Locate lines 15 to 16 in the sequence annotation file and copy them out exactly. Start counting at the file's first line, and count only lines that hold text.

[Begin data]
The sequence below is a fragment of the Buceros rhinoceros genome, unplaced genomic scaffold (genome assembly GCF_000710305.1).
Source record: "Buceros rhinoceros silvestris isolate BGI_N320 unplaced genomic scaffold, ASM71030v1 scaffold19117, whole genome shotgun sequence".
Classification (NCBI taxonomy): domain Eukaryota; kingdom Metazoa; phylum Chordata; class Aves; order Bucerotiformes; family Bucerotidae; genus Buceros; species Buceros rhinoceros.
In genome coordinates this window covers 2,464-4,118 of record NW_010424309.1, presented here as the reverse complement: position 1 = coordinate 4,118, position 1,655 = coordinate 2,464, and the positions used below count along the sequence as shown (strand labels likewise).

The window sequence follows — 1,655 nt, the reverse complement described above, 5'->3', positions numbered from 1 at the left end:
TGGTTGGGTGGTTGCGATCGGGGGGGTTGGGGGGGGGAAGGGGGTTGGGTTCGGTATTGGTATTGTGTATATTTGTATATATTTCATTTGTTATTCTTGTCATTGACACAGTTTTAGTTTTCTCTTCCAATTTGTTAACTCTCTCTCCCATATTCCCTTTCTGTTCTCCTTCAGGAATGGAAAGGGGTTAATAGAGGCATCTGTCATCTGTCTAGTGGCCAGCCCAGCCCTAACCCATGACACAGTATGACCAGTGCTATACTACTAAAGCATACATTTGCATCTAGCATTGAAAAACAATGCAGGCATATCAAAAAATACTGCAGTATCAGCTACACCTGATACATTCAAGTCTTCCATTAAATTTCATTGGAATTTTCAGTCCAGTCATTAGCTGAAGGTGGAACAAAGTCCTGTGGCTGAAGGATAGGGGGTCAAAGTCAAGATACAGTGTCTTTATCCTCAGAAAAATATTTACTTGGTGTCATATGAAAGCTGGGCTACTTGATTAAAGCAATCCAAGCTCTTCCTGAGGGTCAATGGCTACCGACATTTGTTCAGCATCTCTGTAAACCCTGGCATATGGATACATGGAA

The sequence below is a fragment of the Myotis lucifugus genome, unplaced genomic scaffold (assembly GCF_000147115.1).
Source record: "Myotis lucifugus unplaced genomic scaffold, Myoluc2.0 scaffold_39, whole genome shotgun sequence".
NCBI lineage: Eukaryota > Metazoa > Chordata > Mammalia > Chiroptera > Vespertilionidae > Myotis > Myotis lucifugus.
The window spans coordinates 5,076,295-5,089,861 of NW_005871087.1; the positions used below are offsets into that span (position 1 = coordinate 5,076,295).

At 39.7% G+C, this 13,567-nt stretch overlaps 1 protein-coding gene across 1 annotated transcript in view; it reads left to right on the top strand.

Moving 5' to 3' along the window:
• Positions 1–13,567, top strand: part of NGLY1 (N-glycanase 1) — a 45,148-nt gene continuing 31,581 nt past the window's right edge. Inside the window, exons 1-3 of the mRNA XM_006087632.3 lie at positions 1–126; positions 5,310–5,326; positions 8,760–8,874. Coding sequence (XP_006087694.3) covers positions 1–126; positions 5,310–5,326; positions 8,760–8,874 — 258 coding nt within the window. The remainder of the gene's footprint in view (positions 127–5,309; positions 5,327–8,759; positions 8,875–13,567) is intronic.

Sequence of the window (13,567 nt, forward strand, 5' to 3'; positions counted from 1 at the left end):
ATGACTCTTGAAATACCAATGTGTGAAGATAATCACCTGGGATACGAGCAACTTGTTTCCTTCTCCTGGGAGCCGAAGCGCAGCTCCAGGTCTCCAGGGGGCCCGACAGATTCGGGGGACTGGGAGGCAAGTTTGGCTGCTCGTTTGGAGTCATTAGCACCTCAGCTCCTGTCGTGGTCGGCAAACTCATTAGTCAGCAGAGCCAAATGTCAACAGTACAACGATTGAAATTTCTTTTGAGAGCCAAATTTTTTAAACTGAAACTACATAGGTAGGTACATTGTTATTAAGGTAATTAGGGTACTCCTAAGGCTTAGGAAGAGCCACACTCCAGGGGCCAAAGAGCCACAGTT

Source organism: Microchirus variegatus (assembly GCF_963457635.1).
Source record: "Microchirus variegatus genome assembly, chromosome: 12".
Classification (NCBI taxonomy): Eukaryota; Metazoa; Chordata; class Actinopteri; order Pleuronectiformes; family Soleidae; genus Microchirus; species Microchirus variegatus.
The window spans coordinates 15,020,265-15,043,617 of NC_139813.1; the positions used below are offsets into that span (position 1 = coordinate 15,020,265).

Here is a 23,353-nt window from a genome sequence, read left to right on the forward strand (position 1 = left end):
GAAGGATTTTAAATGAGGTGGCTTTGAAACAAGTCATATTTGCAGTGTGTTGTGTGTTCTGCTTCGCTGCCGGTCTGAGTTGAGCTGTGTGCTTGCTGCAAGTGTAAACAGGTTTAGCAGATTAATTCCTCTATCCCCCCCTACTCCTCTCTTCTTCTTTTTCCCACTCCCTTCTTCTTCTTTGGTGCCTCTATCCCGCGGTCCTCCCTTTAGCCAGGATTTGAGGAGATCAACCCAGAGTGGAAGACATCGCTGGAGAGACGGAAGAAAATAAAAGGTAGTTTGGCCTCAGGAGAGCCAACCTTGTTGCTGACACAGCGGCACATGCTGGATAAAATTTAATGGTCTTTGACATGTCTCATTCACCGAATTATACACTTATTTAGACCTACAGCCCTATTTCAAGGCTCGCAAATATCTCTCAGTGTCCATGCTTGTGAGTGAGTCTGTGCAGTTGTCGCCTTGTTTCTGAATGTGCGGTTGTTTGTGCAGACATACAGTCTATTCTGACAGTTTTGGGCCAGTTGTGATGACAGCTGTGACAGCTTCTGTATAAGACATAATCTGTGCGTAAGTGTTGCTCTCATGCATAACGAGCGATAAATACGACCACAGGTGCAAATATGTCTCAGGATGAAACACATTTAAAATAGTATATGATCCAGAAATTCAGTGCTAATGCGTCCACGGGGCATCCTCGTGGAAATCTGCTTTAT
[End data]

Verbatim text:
ATGACTCTTGAAATACCAATGTGTGAAGATAATCACCTGGGATACGAGCAACTTGTTTCCTTCTCCTGGGAGCCGAAGCGCAGCTCCAGGTCTCCAGGGGGCCCGACAGATTCGGGGGACTGGGAGGCAAGTTTGGCTGCTCGTTTGGAGTCATTAGCACCTCAGCTCCTGTCGTGGTCGGCAAACTCATTAGTCAGCAGAGCCAAATGTCAACAGTACAACGATTGAAATTTCTTTTGAGAGCCAAATTTTTTAAACTGAAACTACATAGGTAGGTACATTGTTATTAAGGTAATTAGGGTACTCCTAAGGCTTAGGAAGAGCCACACTCCAGGGGCCAAAGAGCCACAGTT

Source organism: Microchirus variegatus (assembly GCF_963457635.1).